The museum houses millions of objects in its archaeology collections, which comprise one of the best archaeological collections in the United States and one of the most significant collections of Southeastern Native culture in the world.
The collections are primarily made up of the massive collections recovered from the Tennessee Valley Authority reservoirs on the Tennessee River and its tributaries between 1934 and 1982. The millions of artifacts—along with the associated field notes, forms, analysis sheets, drawings, photographs, and correspondence—are a research base of national significance for studies of the Native American occupation of the Middle South.
While most of the archaeology collections are not available online, detailed listings of the specific collections is available in our Archaeology Collections Guide or by contacting the curator.
WPA Archaeological Photo Archives
A selection of photographs from the archaeological collections taken by Works Progress Administration (WPA) workers of archaeological projects conducted in preparation for Tennessee Valley Authority (TVA) dam construction in the 1930s is available online.
Laboratory of Environmental Archaeology (LEA)
The Laboratory of Environmental Archaeology (LEA) is a multidisciplinary Core Facility established to meet the growing needs of academic, governmental, and industry users in soil, sediment, and microartifact/ecofact analyses. Read More about LEA.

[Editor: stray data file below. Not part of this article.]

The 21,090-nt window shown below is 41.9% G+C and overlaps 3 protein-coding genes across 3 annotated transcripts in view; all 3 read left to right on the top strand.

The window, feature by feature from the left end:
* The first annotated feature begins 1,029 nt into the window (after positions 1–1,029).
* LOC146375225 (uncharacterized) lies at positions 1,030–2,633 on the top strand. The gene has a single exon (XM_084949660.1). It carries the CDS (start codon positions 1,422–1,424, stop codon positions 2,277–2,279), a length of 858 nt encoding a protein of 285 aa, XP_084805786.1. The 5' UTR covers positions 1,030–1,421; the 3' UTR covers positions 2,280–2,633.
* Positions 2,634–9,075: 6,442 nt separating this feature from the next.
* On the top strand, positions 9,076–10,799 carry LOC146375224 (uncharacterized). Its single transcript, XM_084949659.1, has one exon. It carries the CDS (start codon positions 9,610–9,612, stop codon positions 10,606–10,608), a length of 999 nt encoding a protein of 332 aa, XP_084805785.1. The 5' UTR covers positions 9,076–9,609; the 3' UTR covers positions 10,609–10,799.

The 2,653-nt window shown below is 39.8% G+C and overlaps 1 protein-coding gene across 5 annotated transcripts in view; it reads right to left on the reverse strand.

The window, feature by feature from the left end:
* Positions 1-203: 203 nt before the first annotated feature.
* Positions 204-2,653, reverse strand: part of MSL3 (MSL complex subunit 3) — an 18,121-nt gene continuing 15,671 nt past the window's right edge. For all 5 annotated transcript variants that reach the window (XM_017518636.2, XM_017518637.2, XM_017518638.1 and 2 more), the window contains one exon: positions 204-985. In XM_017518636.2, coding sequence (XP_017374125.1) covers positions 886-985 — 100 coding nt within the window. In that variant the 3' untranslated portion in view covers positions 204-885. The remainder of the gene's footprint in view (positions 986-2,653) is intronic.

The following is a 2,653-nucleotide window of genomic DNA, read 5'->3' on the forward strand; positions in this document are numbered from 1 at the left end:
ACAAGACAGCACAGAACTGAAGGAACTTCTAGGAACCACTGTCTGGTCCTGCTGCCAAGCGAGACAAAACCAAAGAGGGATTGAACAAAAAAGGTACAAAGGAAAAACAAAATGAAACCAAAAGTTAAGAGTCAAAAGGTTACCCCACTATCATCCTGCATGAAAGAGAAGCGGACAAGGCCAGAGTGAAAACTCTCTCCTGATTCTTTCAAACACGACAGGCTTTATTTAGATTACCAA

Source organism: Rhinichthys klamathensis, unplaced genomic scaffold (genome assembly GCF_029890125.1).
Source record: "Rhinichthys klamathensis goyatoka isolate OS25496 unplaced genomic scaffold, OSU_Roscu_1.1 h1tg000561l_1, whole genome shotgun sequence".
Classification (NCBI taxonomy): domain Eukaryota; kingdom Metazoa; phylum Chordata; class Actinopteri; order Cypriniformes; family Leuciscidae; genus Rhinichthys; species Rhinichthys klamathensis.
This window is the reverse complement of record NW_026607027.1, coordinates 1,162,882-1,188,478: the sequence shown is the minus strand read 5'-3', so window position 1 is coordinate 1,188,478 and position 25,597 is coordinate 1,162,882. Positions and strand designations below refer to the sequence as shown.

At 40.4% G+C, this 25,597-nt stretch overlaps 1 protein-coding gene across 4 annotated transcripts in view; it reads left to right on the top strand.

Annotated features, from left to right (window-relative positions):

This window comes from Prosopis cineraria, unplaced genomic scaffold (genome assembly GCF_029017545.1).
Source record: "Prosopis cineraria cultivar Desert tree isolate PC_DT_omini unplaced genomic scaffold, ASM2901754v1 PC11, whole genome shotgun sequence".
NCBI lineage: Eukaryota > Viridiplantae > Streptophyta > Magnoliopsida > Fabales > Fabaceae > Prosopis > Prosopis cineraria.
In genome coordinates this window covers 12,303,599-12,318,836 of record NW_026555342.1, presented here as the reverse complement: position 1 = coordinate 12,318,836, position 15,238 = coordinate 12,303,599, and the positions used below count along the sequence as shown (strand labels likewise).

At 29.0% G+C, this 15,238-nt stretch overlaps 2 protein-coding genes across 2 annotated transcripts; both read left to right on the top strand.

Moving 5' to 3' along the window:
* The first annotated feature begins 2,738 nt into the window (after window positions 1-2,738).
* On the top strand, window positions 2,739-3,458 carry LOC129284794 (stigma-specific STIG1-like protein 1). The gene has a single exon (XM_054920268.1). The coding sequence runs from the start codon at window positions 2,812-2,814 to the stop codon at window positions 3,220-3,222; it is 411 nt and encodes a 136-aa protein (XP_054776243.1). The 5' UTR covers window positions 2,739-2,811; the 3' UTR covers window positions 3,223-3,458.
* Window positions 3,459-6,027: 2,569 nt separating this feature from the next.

Researching the Collections
Learn more about conducting research within the Archaeology Collections.
Loans of McClung Museum objects are only made to museums, universities, departments, or other organizations with the director’s approval. Learn more about Loan Requests
The McClung Museum meets federal standards as a repository for archaeological collections. For more information about fees and standards, please see Archaeological Curation.
The museum occasionally accepts donations of objects that relate to the museum’s mission and complement existing collections. Learn more about Donating Objects.
Museum curators are happy to assist with helping you identify your object in their respective areas of expertise. Learn more about Object Identifications.
The museum and the University of Tennessee, Knoxville, are committed to fulfilling obligations under NAGPRA. To learn more, see the University’s NAGPRA Committee website.
Student and Volunteer Opportunities
The museum occasionally has internship, graduate assistant, and volunteer opportunities available, which are listed on our website. Learn more about Working at the Museum.